As a precaution, it may be prudent to check Vitamin D blood levels while testing for T3, T4, and TSH. Vitamin D deficiency is also common in people with a dysfunctional thyroid. Restoring Vitamin D levels will help to improve both your mood and alleviate hypothyroid symptoms. Vitamin D deficiency contributes to tiredness, low mood, brittle hair and nails. Vitamin D supplements can improve depression symptoms and the health of your skin, hair and nails.

Excessive iodine blood concentrations can cause goitrous hypothyroidism. This condition is characterized by an enlarged thyroid gland and reduced thyroid hormone production. Often, endocrinologists will recommend an iodine-free diet to treat a goiter, which may help some people with autoimmune thyroid disease and postpartum thyroiditis to reduce thyroid symptoms. Consult with your endocrinologist to determine whether iodine-free diet could help you to improve thyroid function and depression symptoms.

Unlike many other drugs, Levothyroxine is not metabolized in the liver; therefore, it is not affected by variations in the liver enzymes. There is no way to predict a person’s response to levothyroxine or an optimal dose beforehand. Yet, most individuals with low thyroid function and depression require treatment with antidepressants, stimulants or pain killers to improve mood symptoms and function.

Pharmacogenetic tests such as Pillcheck can provide valuable insights on your response to over 50 antidepressants, stimulants, pain killers and many other medications that you may be prescribed over your lifetime. Pillcheck can assist your physician in selecting appropriate treatment options and drug doses to minimize your risks of side effects.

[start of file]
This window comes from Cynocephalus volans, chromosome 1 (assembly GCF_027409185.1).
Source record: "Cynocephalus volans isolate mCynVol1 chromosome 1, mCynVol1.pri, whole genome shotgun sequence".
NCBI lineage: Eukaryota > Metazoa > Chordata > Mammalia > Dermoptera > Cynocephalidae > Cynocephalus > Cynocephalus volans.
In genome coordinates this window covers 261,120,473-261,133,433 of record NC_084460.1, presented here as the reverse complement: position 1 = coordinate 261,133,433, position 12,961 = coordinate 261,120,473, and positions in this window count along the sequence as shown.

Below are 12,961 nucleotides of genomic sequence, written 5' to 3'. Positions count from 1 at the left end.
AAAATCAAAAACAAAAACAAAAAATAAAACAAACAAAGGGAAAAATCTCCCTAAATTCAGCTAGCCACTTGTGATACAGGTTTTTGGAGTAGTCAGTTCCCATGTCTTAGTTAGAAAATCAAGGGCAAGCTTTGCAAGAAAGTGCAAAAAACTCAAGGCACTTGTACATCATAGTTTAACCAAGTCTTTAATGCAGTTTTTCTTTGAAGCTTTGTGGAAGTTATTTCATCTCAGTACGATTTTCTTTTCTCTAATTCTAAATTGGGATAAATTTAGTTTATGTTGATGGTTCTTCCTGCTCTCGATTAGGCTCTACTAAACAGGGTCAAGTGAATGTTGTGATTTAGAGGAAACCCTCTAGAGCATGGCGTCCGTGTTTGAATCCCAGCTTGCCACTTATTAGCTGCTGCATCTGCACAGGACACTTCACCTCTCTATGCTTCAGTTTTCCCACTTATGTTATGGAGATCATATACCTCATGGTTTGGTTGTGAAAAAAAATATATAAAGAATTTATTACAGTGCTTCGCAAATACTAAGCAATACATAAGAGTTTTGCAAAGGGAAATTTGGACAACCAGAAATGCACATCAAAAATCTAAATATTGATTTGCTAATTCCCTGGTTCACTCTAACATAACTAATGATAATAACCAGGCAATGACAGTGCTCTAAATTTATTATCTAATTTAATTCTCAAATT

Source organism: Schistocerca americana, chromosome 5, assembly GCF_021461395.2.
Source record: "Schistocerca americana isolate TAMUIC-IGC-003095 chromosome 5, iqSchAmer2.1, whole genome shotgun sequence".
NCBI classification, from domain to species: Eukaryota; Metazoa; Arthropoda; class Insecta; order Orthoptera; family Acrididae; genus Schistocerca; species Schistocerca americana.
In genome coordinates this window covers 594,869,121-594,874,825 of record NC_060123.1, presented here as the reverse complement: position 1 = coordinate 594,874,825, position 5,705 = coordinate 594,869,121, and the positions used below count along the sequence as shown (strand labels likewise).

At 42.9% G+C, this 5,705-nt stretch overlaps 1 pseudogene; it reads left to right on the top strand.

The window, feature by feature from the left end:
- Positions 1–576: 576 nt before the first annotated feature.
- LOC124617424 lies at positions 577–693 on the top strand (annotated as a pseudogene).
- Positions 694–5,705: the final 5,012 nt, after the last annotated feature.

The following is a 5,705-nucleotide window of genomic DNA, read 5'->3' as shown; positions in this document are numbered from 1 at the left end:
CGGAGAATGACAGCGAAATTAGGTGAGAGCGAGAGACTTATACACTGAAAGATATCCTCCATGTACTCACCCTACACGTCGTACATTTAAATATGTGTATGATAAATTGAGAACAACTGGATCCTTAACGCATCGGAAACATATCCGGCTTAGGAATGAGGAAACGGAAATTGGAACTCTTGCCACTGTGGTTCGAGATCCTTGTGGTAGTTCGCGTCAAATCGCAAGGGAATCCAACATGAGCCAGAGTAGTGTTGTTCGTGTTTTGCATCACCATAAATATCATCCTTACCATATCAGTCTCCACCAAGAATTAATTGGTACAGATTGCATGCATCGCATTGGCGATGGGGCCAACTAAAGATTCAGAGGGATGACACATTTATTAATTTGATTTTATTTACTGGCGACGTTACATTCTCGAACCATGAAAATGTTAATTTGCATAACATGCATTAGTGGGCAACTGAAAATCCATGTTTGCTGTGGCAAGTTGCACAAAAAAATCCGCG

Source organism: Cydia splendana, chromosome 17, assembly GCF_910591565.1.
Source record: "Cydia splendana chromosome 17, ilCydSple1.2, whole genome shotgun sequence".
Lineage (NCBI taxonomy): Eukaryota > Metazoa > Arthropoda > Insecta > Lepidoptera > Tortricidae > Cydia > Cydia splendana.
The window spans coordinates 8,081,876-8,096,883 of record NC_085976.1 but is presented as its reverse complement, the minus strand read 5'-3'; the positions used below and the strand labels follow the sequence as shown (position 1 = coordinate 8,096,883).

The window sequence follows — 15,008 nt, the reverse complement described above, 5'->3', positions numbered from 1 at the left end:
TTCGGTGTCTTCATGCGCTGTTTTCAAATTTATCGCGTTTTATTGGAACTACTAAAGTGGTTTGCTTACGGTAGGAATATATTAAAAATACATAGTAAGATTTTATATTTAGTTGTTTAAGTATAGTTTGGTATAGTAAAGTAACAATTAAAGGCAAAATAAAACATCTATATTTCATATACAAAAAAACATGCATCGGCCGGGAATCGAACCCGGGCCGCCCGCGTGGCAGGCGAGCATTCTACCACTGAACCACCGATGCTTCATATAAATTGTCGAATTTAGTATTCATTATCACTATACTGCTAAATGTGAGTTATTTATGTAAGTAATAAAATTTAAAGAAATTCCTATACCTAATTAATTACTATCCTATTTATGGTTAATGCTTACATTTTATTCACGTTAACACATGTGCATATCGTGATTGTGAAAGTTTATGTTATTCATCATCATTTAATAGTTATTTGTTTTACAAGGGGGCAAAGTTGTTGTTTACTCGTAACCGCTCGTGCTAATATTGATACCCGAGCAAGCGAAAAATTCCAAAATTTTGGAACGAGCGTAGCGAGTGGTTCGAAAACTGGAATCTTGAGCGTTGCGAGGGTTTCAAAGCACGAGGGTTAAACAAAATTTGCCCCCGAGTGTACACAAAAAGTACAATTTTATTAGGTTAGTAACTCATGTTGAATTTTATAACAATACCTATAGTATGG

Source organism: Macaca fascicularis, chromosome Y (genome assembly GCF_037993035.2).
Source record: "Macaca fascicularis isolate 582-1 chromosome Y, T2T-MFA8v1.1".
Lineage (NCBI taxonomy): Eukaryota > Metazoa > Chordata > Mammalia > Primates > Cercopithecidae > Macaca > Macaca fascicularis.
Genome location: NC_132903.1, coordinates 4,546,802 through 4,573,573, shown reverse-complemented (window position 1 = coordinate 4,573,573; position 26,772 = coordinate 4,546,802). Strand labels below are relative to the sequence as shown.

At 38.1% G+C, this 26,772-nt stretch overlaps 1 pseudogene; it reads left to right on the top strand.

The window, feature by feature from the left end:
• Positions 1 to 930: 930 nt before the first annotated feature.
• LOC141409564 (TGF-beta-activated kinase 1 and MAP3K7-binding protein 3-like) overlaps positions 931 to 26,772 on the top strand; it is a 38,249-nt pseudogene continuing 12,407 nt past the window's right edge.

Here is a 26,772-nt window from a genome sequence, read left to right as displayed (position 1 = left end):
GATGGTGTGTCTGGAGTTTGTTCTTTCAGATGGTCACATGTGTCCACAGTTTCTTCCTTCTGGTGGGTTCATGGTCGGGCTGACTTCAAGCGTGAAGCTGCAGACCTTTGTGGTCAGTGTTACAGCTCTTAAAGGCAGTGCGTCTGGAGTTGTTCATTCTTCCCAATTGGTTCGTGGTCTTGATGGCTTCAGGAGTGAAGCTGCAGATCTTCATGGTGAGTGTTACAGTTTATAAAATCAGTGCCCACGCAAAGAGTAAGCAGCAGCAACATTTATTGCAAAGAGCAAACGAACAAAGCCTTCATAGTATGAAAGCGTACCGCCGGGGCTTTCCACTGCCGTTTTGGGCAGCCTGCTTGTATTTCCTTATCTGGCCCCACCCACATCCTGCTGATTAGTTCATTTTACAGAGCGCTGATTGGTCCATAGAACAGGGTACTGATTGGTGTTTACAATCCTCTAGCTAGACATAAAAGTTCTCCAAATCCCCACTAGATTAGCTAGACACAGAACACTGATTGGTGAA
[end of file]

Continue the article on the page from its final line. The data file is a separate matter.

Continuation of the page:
Summary

  • Reduced thyroid function frequently leads to depression, but this often goes undiagnosed
  • People with low thyroid function and depression with even subclinical hypothyroidism can benefit from treatment with a synthetic thyroid hormone called levothyroxine
  • Reducing TSH levels to 2 mU/L is recommended to improve hyperthyroidism and depression symptoms
  • Dietary adjustments might help to normalize Vitamin D and iodine levels which also affect thyroid function
  • People with reduced thyroid function and depression may benefit from pharmacogenetic testing if they need additional treatment with antidepressants, stimulants, gastrointestinal drugs and painkillers

References:

Mirella P. Hage and Sami T. Azar The Link between Thyroid Function and Depression J Thyroid Res. 2012; 2012: 590648.

Wilmar M Wiersinga, M.D. Adult Hypothyroidism

Zhao, T., Chen, B.M., Zhao, X.M. et al. Subclinical hypothyroidism and depression: a meta-analysis. Transl Psychiatry 8, 239 (2018). https://doi.org/10.1038/s41398-018-0283-7

Cohen, B. M., Sommer, B. R., & Vuckovic, A. (2018). Antidepressant-Resistant Depression in Patients With Comorbid Subclinical Hypothyroidism or High-Normal TSH Levels. American Journal of Psychiatry, 175(7), 598-604.

Dr. Tammas Kelly MD (Author) The Art and Science of Thyroid Supplementation for the Treatment of Bipolar Depression Paperback – Feb 13 2018